Author Archives: Daniel Hemel

Why Do Nations Obey International IP Law?

by Daniel Hemel — Wednesday, Oct. 3, 2018

The wealth of nations lies largely in intangible form. The World Bank estimated in a 2011 report that intangible capital constituted more than three quarters of the world’s wealth. And the distribution of intangible capital is highly uneven. Estimates from the same World Bank report indicate that high-income OECD countries, which account for approximately 14% […]

Cost-Benefit Analysis of Tax Regulations: A Case Study (with Jennifer Nou and David Weisbach)

by Daniel Hemel — Friday, July 27, 2018

[Note: This post is co-authored with University of Chicago Law School colleagues Jennifer Nou and David Weisbach.] The Treasury Department and the Internal Revenue Service (IRS) have submitted a proposed rule regarding the new passthrough deduction to the Office of Information and Regulatory Affairs (OIRA) for review. This appears to be the first tax regulation labeled as “economically significant” […]

In Praise of Privatization

by Daniel Hemel — Thursday, Mar. 8, 2018

Jon D. Michaels’s new book, Constitutional Coup: Privatization’s Threat to the American Republic, offers a creative and—in my view—persuasive defense of the modern administrative state. I agree with Michaels that the tripartite allocation of authority among agency leaders, civil servants, and federal courts endows the administrative state with a measure of democratic legitimacy while also […]

English v. Trump and “Shall” v. “May”

by Daniel Hemel — Monday, Nov. 27, 2017

The deputy director of the Consumer Financial Protection Bureau, Leandra English, has filed a lawsuit asking a federal district court to prevent President Trump from installing Mick Mulvaney, who is currently the director of the Office of Management and Budget, as the CFPB’s acting chief. Based on everything I know, I think that English would do a […]

For Better or Worse, Mick Mulvaney Probably Is the Acting Director of the CFPB

by Daniel Hemel — Sunday, Nov. 26, 2017

President Trump says that Mick Mulvaney is the acting director of the Consumer Financial Protection Bureau. Outgoing bureau chief Richard Cordray says that his deputy, Leandra English, is the acting director in his stead. Unfortunately, I think this is one issue on which the Trump administration appears to have the better of the argument. I say “unfortunately” […]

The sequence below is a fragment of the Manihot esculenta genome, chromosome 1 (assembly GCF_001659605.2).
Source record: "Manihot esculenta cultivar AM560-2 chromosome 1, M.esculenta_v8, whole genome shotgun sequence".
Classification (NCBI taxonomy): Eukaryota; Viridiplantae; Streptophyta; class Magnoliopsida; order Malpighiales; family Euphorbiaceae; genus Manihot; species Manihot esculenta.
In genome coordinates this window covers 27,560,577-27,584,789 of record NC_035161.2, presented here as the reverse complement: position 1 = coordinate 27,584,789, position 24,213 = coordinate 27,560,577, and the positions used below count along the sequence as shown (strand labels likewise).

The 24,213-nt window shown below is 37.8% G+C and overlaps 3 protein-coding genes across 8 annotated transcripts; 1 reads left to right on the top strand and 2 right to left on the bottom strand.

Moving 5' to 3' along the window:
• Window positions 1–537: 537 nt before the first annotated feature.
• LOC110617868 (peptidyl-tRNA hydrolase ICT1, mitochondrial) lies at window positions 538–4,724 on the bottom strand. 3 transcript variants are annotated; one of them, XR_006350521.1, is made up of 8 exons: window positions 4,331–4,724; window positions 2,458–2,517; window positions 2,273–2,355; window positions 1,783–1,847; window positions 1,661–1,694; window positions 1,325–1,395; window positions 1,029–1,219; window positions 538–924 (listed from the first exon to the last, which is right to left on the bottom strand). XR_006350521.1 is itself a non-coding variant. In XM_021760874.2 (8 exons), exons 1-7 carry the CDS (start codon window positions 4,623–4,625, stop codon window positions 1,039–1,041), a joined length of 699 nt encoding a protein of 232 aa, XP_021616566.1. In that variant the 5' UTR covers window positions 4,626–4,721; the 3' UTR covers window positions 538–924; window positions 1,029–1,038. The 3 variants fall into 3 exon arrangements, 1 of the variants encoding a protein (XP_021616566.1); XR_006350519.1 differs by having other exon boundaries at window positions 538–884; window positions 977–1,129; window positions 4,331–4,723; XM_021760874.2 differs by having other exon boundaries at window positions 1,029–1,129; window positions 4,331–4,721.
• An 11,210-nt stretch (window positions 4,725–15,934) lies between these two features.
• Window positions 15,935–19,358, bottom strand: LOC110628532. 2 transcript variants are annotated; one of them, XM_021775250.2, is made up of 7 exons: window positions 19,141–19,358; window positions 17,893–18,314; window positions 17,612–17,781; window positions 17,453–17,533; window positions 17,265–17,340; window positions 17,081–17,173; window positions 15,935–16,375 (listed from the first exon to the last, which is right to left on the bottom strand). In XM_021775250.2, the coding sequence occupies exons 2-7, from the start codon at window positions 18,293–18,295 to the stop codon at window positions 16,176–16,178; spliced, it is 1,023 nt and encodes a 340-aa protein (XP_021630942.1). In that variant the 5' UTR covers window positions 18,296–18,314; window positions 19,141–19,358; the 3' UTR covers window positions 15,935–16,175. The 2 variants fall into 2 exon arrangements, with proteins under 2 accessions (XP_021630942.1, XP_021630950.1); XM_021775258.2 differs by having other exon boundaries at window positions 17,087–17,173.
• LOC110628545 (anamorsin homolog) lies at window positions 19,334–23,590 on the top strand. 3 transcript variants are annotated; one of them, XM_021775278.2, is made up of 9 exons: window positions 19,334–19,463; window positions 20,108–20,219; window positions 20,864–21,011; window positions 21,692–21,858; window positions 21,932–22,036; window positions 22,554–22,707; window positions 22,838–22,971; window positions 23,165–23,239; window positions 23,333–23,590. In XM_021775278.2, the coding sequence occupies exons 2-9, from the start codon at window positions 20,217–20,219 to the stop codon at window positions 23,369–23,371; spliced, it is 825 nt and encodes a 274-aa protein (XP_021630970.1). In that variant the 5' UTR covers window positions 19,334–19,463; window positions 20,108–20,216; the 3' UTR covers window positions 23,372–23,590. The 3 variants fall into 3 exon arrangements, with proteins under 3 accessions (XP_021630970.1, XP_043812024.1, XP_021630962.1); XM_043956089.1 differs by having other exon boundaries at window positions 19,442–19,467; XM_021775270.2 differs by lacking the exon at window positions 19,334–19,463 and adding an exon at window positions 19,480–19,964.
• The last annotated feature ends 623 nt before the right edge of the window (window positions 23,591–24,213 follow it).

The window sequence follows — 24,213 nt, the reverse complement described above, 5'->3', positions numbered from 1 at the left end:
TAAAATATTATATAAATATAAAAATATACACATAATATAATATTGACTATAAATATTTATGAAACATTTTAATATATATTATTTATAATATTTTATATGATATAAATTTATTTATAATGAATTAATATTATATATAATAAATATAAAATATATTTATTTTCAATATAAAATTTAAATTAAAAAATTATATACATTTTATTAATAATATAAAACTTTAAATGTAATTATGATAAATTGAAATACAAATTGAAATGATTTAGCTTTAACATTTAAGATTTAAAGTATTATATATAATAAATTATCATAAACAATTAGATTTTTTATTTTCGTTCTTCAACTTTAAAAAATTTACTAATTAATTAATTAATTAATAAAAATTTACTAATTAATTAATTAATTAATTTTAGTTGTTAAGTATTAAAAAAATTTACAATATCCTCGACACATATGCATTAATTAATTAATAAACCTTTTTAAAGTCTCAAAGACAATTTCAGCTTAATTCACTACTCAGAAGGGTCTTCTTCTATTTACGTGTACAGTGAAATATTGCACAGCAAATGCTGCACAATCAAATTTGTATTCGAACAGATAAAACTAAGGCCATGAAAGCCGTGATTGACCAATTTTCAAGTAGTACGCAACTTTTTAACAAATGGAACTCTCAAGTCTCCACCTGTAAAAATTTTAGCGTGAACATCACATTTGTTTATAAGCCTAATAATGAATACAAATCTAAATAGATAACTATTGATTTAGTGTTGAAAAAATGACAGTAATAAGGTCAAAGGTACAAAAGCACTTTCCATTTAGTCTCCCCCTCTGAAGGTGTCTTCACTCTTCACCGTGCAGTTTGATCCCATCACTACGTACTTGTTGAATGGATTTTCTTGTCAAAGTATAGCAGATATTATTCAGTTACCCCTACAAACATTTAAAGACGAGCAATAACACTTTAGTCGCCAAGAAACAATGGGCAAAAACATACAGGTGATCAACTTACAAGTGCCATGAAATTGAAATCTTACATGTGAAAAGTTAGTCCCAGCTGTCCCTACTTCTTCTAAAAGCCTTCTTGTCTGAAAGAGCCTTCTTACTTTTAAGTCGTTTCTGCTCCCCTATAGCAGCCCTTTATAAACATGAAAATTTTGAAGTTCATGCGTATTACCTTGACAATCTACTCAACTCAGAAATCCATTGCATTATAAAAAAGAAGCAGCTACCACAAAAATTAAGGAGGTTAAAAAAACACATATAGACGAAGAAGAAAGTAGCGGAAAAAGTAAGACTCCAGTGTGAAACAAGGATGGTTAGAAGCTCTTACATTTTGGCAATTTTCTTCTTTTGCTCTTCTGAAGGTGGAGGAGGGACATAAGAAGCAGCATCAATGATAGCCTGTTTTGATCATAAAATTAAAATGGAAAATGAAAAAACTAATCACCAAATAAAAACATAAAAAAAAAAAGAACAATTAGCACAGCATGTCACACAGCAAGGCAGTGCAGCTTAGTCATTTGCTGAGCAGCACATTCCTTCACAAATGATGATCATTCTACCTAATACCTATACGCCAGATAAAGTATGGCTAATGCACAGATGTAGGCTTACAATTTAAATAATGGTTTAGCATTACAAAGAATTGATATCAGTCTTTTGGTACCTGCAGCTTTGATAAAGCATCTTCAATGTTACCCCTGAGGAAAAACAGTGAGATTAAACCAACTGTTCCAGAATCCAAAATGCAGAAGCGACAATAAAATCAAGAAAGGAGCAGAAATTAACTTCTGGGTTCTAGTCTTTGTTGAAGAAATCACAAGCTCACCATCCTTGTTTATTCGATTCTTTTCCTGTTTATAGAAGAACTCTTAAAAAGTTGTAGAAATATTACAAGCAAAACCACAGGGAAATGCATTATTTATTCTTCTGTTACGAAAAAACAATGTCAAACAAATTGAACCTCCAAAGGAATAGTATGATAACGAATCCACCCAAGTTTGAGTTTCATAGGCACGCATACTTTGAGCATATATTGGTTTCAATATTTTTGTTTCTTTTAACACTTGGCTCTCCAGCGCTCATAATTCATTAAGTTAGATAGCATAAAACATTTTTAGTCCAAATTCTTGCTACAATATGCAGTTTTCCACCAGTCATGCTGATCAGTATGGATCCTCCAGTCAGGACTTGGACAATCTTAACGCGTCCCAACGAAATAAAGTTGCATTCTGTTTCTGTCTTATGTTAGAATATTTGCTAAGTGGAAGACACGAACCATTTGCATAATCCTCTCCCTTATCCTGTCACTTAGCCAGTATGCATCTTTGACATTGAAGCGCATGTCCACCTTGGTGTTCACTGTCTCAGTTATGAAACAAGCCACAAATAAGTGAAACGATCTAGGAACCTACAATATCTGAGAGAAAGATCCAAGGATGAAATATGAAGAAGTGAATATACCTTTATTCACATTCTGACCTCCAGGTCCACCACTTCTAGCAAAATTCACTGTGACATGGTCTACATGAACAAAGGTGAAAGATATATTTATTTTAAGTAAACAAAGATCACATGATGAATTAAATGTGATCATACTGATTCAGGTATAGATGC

Maybe the Trump Administration Does Have Statutory Authority To Continue Paying Cost-Sharing Subsidies After All

by Daniel Hemel — Tuesday, Oct. 17, 2017

California and 17 other states are suing the Trump administration to stop it from cutting off cost-sharing reduction (CSR) payments to health insurers under the Affordable Care Act. (Note that this is different from the strategy that Tom Baker and I proposed this past April, and that I wrote about in the Washington Post yesterday, which would involve states paying the insurers themselves […]

Trump Can’t Revoke DACA Without Going Through Notice and Comment

by Daniel Hemel — Tuesday, Sept. 5, 2017

President Trump is expected to announce today that his administration will end the Deferred Action for Childhood Arrivals (DACA) program, which allows undocumented immigrants who arrived in the United States before their 16th birthday to obtain work permits and certain other federal benefits. DACA beneficiaries, commonly known as “Dreamers,” are likely to challenge Trump’s decision […]

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Partisan Balance Requirements From Carter to Obama (and Trump)

by Daniel Hemel — Friday, Aug. 11, 2017

This post by Brian Feinstein and Daniel Hemel is based on the authors’ draft article, Partisan Balance With Bite, which is forthcoming in the Columbia Law Review. President Trump last week nominated two individuals to the Federal Energy Regulatory Commission: Kevin McIntyre and Richard Glick. McIntyre is an unsurprising choice: he is a partner at […]

The Russia Sanctions Bill Is Unconstitutional — and Unnecessarily So

by Daniel Hemel — Tuesday, July 25, 2017

The bill to impose sanctions on Russia for meddling in the 2016 election—which passed the Senate by a 98-2 vote in June and passed the House by a 419-3 margin this afternoon—is unconstitutional. Unnecessarily unconstitutional. Indeed, the bill’s unconstitutionality is so gratuitous that one wonders whether it resulted from a mere oversight or whether it […]

Why Hasn’t Rod Rosenstein Recused Himself From the Russiagate Probe?

by Daniel Hemel — Sunday, May 21, 2017

Deputy Attorney General Rod Rosenstein should recuse himself from the probe into the Trump campaign’s ties to Russia and the President’s apparent attempt to obstruct the FBI’s inquiry. Rosenstein himself played a key role in the events at the center of the controversy, and his continued involvement casts a shadow over the ongoing investigation. So […]

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